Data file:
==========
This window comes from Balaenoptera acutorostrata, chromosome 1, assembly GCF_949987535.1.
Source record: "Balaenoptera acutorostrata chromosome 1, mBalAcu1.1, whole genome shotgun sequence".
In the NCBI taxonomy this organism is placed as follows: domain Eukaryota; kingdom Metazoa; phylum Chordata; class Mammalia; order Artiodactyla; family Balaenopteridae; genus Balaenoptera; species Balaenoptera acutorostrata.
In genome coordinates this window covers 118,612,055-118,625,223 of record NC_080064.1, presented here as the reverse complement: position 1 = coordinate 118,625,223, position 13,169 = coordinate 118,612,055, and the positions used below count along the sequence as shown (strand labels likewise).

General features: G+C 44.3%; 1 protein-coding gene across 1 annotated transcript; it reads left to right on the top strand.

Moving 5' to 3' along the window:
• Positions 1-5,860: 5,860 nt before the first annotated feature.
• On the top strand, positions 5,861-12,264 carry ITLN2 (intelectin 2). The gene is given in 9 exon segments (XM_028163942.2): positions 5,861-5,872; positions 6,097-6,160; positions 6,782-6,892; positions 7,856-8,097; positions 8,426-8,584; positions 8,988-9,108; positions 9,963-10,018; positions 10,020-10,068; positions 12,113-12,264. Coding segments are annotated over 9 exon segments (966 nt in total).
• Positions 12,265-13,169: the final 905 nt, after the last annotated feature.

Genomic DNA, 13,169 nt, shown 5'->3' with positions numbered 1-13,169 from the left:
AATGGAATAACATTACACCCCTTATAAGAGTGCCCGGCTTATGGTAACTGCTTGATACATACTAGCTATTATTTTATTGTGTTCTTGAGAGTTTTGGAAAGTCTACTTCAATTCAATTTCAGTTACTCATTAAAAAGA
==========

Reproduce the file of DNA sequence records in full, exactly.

This window comes from Balaenoptera acutorostrata, chromosome 1, assembly GCF_949987535.1.
Source record: "Balaenoptera acutorostrata chromosome 1, mBalAcu1.1, whole genome shotgun sequence".
In the NCBI taxonomy this organism is placed as follows: domain Eukaryota; kingdom Metazoa; phylum Chordata; class Mammalia; order Artiodactyla; family Balaenopteridae; genus Balaenoptera; species Balaenoptera acutorostrata.
In genome coordinates this window covers 118,612,055-118,625,223 of record NC_080064.1, presented here as the reverse complement: position 1 = coordinate 118,625,223, position 13,169 = coordinate 118,612,055, and the positions used below count along the sequence as shown (strand labels likewise).

General features: G+C 44.3%; 1 protein-coding gene across 1 annotated transcript; it reads left to right on the top strand.

Moving 5' to 3' along the window:
• Positions 1-5,860: 5,860 nt before the first annotated feature.
• On the top strand, positions 5,861-12,264 carry ITLN2 (intelectin 2). The gene is given in 9 exon segments (XM_028163942.2): positions 5,861-5,872; positions 6,097-6,160; positions 6,782-6,892; positions 7,856-8,097; positions 8,426-8,584; positions 8,988-9,108; positions 9,963-10,018; positions 10,020-10,068; positions 12,113-12,264. Coding segments are annotated over 9 exon segments (966 nt in total).
• Positions 12,265-13,169: the final 905 nt, after the last annotated feature.

Genomic DNA, 13,169 nt, shown 5'->3' with positions numbered 1-13,169 from the left:
AATGGAATAACATTACACCCCTTATAAGAGTGCCCGGCTTATGGTAACTGCTTGATACATACTAGCTATTATTTTATTGTGTTCTTGAGAGTTTTGGAAAGTCTACTTCAATTCAATTTCAGTTACTCATTAAAAAGA